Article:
Category: Antigua

A Restless Young Man

My three-times great-grandfather Robert Mitcheson (1779-1859) appears to have been the kind of man who took a long time to settle down. He was lucky that he was born in the late 18th century. Previous generations hadn’t had as many career options.

His father and grandfather had both been farmers in County Durham, in northeast England, as were many of his relatives, but harvesting crops and raising animals didn’t appeal to Robert, so he became an iron manufacturer.1 That didn’t work out. Eventually, at around age 40, he settled in Philadelphia, got married and raised five children. Before he moved to the United States, there are only hints of his whereabouts and activities, but it is clear that he spent some time in the West Indies.

He was not the only one in his family to leave County Durham: his older sister, Mary, moved to Canada with her husband, John Clark, around 1797, and his brother William and his sister Jane moved to London.  

Robert Mitcheson, probably in his 40s, painted by an unknown artist in Philadelphia. Bagg family collection.

Robert was the second child and oldest son of yeoman farmer Joseph Mitcheson (1746-1821), and Margaret Philipson (1756-1804). The word yeoman means Joseph was a landowner, although for many years he rented out the properties he owned and leased the farm where the family lived.

According to family lore, Robert was born at Eland Hall, near the village of Ponteland in Northumberland. Perhaps the family was renting Eland Hall Farm, which still exists and is located a few miles from Newcastle. Robert was baptized at Whickham Parish Church, in the town of Swalwell, where his mother had inherited property.

During Robert’s teen years, the family lived on a farm at Iveston, about nine miles northwest of Durham city. After his mother’s death in 1804, they moved into a house in Swalwell. Land tax records from 1810 show that Robert, now age 21, owned this property and that he was an iron manufacturer.

Iron ore, coal and limestone – the main ingredients of iron – were abundant in the region, and there were rivers for transportation and power. Iron had been produced in County Durham since the Iron Age, and Crowley Iron Works operated in the Swalwell area in the 1700s. Robert probably apprenticed as an ironmonger.

It is also possible that Robert was in the military in his youth. His March 28, 1859 obituary in the Montreal Herald and Daily Commercial Gazette, probably written by his daughter Catherine Mitcheson Bagg of Montreal, suggested that Robert was an officer in the British army during the Napoleonic Wars (1803-1815). The article said, “he was a native of England and held, we believe, a commission as captain in the army.” That wording suggests that she wasn’t sure about this and I have not yet confirmed it.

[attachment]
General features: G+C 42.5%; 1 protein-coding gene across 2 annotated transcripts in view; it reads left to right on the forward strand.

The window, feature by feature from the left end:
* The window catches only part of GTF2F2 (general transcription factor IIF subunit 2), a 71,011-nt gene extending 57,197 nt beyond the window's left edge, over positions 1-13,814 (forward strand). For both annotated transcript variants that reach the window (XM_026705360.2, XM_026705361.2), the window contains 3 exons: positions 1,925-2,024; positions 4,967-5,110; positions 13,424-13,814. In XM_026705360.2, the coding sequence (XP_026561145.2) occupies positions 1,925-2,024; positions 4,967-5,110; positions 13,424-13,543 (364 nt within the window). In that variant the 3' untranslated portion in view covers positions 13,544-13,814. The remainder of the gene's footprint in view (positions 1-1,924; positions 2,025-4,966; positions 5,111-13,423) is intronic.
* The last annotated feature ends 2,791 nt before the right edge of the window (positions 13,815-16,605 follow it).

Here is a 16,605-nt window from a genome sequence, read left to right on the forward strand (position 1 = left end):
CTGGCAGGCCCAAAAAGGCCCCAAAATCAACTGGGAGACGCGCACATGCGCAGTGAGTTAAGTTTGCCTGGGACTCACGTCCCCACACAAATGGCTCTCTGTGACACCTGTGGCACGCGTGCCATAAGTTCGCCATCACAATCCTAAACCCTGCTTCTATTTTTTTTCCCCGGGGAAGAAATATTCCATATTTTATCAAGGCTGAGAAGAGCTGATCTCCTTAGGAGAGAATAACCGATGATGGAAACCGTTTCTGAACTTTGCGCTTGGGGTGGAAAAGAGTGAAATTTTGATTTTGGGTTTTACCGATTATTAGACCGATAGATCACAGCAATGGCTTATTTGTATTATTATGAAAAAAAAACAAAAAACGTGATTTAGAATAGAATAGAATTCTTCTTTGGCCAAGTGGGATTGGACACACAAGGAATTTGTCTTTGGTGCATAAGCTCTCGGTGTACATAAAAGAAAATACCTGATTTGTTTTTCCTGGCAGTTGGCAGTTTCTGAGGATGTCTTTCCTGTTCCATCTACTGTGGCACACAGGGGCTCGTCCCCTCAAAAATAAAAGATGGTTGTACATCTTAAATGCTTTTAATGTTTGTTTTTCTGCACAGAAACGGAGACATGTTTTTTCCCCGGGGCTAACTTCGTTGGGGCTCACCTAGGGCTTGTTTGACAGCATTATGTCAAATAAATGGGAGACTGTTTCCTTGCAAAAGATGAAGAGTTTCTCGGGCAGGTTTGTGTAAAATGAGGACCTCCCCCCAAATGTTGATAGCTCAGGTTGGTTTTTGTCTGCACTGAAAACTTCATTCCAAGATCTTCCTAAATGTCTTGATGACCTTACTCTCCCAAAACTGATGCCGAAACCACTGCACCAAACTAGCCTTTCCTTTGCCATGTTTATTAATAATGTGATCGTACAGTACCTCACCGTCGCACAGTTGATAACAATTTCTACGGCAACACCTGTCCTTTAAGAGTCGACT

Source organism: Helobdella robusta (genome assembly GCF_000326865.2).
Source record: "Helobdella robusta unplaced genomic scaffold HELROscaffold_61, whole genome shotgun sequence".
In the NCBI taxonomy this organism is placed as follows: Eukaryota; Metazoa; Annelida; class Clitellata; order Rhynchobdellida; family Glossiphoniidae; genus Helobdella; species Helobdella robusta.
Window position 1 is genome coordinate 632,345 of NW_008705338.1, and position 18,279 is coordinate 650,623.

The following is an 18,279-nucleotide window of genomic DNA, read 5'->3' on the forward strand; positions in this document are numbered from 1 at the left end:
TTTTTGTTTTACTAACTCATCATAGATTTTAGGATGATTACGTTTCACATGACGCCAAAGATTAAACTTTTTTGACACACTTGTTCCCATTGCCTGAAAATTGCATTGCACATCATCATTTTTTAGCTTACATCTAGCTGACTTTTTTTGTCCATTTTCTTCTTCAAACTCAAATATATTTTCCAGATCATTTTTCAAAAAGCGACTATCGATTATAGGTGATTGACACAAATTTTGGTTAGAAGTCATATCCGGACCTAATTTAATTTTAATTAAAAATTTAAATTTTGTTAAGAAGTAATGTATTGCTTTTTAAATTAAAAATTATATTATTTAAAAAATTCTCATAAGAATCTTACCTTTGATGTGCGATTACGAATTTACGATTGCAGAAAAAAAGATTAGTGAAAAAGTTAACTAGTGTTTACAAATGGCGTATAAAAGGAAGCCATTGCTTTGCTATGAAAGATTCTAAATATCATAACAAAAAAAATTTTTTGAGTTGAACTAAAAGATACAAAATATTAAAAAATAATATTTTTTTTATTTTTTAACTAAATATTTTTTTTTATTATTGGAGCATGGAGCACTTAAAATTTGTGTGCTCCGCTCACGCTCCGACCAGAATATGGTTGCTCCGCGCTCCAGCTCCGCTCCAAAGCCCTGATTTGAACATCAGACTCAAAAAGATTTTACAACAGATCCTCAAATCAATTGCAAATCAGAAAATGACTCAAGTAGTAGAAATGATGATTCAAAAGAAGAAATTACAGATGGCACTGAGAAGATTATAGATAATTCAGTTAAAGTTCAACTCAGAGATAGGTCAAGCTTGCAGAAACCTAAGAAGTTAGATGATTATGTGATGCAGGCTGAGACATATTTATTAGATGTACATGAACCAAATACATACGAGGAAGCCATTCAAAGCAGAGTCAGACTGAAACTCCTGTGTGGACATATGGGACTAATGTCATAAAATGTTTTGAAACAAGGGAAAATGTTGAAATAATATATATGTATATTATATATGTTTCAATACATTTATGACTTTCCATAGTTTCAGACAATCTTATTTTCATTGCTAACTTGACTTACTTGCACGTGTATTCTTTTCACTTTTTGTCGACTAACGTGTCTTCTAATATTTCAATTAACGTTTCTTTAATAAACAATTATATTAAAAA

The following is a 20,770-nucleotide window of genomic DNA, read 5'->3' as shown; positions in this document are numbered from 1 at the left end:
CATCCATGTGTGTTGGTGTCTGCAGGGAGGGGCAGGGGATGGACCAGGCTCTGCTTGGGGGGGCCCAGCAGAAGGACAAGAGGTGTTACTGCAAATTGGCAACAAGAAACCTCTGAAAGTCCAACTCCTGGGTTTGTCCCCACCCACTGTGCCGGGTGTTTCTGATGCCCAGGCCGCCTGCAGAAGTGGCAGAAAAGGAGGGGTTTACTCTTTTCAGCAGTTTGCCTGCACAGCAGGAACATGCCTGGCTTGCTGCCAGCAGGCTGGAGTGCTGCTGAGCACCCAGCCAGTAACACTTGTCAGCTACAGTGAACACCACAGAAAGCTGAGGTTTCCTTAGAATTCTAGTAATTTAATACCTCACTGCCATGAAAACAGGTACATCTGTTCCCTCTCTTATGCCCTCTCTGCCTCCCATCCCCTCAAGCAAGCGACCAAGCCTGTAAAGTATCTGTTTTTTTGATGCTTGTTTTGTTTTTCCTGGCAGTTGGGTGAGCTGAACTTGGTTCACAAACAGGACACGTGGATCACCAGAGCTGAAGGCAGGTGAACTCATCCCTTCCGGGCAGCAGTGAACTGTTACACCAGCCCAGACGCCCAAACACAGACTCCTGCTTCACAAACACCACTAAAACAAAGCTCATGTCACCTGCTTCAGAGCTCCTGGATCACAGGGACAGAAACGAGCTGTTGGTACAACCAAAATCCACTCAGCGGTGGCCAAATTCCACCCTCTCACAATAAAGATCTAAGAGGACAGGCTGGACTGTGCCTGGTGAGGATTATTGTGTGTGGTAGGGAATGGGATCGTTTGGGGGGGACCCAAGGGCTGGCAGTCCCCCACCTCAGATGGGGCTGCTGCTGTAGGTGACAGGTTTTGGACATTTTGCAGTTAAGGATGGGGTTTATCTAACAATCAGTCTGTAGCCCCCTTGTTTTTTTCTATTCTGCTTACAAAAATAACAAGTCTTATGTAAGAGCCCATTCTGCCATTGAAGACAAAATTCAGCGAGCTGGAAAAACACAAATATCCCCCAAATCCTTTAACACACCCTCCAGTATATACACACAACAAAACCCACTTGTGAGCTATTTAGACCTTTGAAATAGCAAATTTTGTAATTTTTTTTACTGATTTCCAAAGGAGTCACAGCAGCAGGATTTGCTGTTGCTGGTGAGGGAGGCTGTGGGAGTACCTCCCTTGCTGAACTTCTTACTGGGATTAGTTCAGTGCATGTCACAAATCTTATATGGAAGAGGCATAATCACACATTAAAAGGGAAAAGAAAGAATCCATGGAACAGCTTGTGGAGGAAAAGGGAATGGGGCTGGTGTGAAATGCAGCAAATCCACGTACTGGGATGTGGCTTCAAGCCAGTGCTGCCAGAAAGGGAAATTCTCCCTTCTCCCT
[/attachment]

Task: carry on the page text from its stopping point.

In December 1810, he was almost 30 years old and in business in London as an ironmonger. A search of the U.K. National Archives website showed that Robert and business partner Thomas Kempster, of Greenwich Street, Dowgate Hill, ironmongers, purchased insurance.2 (This could, of course, have been another individual named Robert Mitcheson.) Two years later Thomas and Robert dissolved their partnership.

Perhaps Robert remained in London for a while after that. His brother lived near the docks along the Thames River and some years later established an anchor-manufacturing business there.

According to another family story, Robert was “in the West Indies trade.” That phrase sometimes refers to the slave trade, but Britain abolished its transatlantic traffic in slaves in 1807, although slaves continued to work on the plantations of the Caribbean and in the southern U.S. for many years. It can also refer to exports to Caribbean countries, such as wheat and beef, or the importation of sugar from there. Perhaps Robert sold iron products, such as hoes and nails, to plantation owners in the West Indies. He definitely imported rum and sugar to the United States.

U.S. immigration documents show that Robert travelled from the West Indies to Philadelphia several times. He was listed as a passenger travelling from Antigua to Philadelphia aboard the Achilles in July 1816.3 He also sailed to Philadelphia on the Florida in March 1817, and the vessel’s cargo manifest showed that he had a shipment of sugar and rum, picked up in Kingston, Jamaica, on board with him.  

In October 1817, Robert travelled from Antigua to the Philadelphia, with the intention of settling there. Within a year he was married and a new father, and he began a new career, this time as a distiller.

I will explore Robert’s life in America in my next post.

Notes and Sources

  1. A legal document identified Robert Mitcheson, late of Swalwell, now of Philadelphia, as an ironmonger: Clayton and Gibson, Ref No. D/CG 7/379, 16 September 1835, Durham County Record Office.
  • 2. Sun Fire Office, MS11936/452/, 3 Dec. 1810, London Metropolitan Archives,, entry for Robert Mitcheson, accessed Jan. 21, 2023.
  • 3. Philadelphia, Pennsylvania, U.S. Passenger and Immigration lists, 1800-1850,, entry for Robert Mitcheson, accessed Jan. 22, 2023.